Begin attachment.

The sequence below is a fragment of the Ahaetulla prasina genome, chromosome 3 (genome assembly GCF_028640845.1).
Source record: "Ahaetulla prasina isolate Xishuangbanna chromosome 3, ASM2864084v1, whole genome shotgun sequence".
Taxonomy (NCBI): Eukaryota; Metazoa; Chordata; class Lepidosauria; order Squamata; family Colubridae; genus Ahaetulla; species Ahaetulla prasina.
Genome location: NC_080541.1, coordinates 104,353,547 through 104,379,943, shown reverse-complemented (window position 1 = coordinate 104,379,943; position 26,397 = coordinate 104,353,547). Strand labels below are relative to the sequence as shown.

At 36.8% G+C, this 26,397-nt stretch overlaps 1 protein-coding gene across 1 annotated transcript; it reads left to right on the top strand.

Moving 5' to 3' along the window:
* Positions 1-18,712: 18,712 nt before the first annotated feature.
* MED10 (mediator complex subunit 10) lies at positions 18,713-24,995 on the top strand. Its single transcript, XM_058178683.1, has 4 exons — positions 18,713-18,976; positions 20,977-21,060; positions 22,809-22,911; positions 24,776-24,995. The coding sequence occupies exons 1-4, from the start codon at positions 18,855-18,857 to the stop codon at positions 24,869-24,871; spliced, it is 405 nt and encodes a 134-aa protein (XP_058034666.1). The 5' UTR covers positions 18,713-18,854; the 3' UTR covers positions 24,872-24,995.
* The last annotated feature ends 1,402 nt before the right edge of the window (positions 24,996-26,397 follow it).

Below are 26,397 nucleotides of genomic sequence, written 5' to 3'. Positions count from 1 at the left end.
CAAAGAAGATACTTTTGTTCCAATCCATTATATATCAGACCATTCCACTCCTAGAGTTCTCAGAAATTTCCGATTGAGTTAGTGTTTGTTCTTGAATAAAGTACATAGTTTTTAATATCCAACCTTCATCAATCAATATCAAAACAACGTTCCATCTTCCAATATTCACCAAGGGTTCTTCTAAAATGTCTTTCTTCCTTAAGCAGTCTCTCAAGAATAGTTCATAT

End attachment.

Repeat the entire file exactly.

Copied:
The sequence below is a fragment of the Ahaetulla prasina genome, chromosome 3 (genome assembly GCF_028640845.1).
Source record: "Ahaetulla prasina isolate Xishuangbanna chromosome 3, ASM2864084v1, whole genome shotgun sequence".
Taxonomy (NCBI): Eukaryota; Metazoa; Chordata; class Lepidosauria; order Squamata; family Colubridae; genus Ahaetulla; species Ahaetulla prasina.
Genome location: NC_080541.1, coordinates 104,353,547 through 104,379,943, shown reverse-complemented (window position 1 = coordinate 104,379,943; position 26,397 = coordinate 104,353,547). Strand labels below are relative to the sequence as shown.

At 36.8% G+C, this 26,397-nt stretch overlaps 1 protein-coding gene across 1 annotated transcript; it reads left to right on the top strand.

Moving 5' to 3' along the window:
* Positions 1-18,712: 18,712 nt before the first annotated feature.
* MED10 (mediator complex subunit 10) lies at positions 18,713-24,995 on the top strand. Its single transcript, XM_058178683.1, has 4 exons — positions 18,713-18,976; positions 20,977-21,060; positions 22,809-22,911; positions 24,776-24,995. The coding sequence occupies exons 1-4, from the start codon at positions 18,855-18,857 to the stop codon at positions 24,869-24,871; spliced, it is 405 nt and encodes a 134-aa protein (XP_058034666.1). The 5' UTR covers positions 18,713-18,854; the 3' UTR covers positions 24,872-24,995.
* The last annotated feature ends 1,402 nt before the right edge of the window (positions 24,996-26,397 follow it).

Below are 26,397 nucleotides of genomic sequence, written 5' to 3'. Positions count from 1 at the left end.
CAAAGAAGATACTTTTGTTCCAATCCATTATATATCAGACCATTCCACTCCTAGAGTTCTCAGAAATTTCCGATTGAGTTAGTGTTTGTTCTTGAATAAAGTACATAGTTTTTAATATCCAACCTTCATCAATCAATATCAAAACAACGTTCCATCTTCCAATATTCACCAAGGGTTCTTCTAAAATGTCTTTCTTCCTTAAGCAGTCTCTCAAGAATAGTTCATAT